Canton explores new zoning for small farms
A field at littleGrasse Foodworks last summer in Canton. Photo courtesy littleGrasse Foodworks.
Here's one way the local food movement is having an impact on rural communities. It used to be the farms on the outskirts of towns were zoned agricultural. They were mostly left to their own devices.
Today, entrepreneurial farmers are coaxing nearly every vegetable you can think of from just a couple acres of land. They're raising chickens and hogs. They're signing up CSA members and, if things work out well, actually making a living.
These small businesses can exist close to town, so they do. That makes it easier for the farmer to bring crops to the market and for CSA members to pick up their bounty. In some cases, they're farming in tiny parcels that were never dreamed of as "agricultural". And they may be bumping up against the neighbors' expectations of quiet, smell, or what kind of activity they expect next door.
The town of Canton in New York's St. Lawrence County is digging into these issues. Tonight the town board will consider revised zoning rules to allow small farms to produce and market in areas never before considered agricultural. Right now, they're zoned residential.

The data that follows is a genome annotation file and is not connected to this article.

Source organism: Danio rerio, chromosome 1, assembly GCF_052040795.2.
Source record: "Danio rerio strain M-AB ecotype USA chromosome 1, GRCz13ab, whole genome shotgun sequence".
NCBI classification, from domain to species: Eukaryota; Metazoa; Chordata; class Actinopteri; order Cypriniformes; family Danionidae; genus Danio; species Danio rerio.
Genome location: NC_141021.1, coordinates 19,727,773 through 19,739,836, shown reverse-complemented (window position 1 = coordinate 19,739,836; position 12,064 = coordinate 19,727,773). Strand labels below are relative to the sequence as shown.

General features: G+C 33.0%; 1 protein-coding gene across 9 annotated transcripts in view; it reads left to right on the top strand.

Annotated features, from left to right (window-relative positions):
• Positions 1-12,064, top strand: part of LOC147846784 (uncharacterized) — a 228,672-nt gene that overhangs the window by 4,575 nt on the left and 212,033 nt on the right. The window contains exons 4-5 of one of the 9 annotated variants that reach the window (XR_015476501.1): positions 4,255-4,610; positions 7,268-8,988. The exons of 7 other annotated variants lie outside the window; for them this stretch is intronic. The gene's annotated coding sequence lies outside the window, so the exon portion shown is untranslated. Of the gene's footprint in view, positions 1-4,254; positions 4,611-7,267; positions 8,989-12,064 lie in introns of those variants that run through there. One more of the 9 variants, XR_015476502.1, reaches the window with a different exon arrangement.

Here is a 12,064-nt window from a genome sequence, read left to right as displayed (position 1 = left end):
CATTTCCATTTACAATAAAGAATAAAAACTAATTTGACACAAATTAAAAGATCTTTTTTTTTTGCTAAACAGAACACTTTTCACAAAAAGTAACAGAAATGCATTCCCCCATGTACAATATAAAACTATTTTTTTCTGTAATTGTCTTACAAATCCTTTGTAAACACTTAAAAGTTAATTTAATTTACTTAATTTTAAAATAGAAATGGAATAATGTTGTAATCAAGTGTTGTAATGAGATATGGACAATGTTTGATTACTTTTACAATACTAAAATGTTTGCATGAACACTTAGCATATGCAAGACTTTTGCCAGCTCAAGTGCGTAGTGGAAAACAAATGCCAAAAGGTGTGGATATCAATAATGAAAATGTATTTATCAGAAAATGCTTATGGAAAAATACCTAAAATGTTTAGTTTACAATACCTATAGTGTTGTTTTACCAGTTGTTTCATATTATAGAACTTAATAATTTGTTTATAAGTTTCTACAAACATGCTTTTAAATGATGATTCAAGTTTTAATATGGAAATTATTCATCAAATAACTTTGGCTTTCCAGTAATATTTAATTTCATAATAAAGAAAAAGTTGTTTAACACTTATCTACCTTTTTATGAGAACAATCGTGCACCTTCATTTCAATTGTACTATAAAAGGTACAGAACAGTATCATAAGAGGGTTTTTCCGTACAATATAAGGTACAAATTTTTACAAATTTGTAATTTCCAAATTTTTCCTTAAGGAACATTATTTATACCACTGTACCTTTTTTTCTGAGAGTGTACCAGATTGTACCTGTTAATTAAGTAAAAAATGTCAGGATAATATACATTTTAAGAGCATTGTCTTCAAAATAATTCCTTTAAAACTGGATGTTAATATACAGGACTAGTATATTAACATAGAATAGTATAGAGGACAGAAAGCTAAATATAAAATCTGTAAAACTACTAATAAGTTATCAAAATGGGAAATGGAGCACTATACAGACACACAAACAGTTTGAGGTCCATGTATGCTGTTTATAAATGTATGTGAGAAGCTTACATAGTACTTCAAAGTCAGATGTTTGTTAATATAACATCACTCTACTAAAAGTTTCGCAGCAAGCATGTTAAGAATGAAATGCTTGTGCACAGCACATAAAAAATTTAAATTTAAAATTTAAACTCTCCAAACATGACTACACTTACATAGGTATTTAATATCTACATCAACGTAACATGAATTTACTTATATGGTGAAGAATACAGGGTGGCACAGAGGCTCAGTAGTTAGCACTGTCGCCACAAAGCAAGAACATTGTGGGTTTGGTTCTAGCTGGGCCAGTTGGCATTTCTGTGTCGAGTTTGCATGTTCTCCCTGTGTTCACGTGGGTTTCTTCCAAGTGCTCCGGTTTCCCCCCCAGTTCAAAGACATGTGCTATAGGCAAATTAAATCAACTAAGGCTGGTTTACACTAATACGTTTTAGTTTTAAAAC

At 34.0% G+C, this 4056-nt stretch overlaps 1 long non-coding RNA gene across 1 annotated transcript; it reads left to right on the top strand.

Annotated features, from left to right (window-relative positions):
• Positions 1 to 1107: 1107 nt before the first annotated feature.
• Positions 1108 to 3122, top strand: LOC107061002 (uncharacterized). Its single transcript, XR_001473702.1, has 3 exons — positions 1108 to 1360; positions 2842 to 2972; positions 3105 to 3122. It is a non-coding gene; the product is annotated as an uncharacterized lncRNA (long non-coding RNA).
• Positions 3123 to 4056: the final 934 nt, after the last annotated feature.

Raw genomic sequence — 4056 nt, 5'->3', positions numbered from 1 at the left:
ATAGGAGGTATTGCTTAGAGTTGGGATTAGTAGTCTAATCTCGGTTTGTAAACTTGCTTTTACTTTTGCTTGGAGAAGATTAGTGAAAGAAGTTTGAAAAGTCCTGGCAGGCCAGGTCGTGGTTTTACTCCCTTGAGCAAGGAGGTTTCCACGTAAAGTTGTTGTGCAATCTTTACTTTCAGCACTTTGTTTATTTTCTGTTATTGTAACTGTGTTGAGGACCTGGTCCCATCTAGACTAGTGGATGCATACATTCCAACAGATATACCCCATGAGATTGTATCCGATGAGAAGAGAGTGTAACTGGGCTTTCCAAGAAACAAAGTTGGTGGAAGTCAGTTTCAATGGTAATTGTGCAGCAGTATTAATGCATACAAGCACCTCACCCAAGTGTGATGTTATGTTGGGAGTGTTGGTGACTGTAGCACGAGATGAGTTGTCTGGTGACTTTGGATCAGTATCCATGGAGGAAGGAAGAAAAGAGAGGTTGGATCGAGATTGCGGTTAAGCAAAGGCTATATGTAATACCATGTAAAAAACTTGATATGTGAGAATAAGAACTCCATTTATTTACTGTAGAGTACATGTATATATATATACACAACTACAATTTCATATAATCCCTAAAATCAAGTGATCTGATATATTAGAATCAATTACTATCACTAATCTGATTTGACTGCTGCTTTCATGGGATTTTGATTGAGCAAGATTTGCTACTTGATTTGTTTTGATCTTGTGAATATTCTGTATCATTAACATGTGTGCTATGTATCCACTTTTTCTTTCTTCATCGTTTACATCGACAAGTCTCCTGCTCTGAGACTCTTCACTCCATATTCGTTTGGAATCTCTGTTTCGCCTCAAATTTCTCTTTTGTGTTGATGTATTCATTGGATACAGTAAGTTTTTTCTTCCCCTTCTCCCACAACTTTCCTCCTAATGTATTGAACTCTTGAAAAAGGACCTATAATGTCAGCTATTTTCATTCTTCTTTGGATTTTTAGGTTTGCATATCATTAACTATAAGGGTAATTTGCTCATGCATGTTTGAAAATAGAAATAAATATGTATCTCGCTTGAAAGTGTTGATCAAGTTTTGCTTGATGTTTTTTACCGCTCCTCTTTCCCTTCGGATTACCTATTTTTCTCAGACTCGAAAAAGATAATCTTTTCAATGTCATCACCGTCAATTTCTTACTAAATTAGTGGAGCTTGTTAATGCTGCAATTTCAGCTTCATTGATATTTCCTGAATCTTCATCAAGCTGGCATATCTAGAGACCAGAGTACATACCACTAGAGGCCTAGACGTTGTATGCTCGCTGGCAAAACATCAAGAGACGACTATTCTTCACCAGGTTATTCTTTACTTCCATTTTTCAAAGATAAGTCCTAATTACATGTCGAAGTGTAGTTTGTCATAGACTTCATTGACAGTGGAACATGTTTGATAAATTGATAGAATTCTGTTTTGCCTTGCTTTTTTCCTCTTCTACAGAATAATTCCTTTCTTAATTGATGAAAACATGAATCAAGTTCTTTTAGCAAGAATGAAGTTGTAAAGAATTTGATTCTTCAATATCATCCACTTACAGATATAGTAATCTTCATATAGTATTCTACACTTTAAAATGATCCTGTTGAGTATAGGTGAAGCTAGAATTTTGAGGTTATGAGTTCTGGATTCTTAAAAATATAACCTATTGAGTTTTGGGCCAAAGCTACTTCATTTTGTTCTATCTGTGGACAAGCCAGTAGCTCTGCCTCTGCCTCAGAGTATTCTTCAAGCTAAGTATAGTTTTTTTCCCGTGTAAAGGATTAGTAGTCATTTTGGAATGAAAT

The proposed changes were led by littleGrasse Foodworks, a farm and CSA owned by Flip Filippi and Bob Washo. Right now, they're illegal. They're farming land that's right at the entrance to the popular village park and swimming area. So they're not going unnoticed!
I asked Bob Washo via email what the changes are about. Here's his reply:
The town of Canton has a genuine opportunity to lead the way by adopting more inclusive language into their code surrounding sensible food production near population centers. For the longest time the St Lawrence Valley has tried to play "catch up" on so many issues. We have a rich Agricultural tradition and an even brighter future but only if we meet the needs of today and anticipate those of tomorrow.
You can watch a nifty slide show presentation they put together here.
The Canton town planning board has been receptive to the changes. It's already rezoned rural areas to allow animal slaughterhouses to be built to cater to the growing local meat demand. Town supervisor David Button told the Watertown Daily Times, "we’re hoping people see how ag-friendly Canton is and consider bringing jobs and businesses to our community."
Button also told the paper he supports some of the zoning revisions for small farms, but he's against raising animals in residential zones.
Canton's planning board meeting about rezoning for small farms is tonight at 7pm at the town hall on Main St.
I'd love to hear how these issues are playing out in your hamlet. Are roosters making the neighbors complain? Is there a place for a "microfarm" in your town? Or is that what should happen on all those unplowed acres outside of town?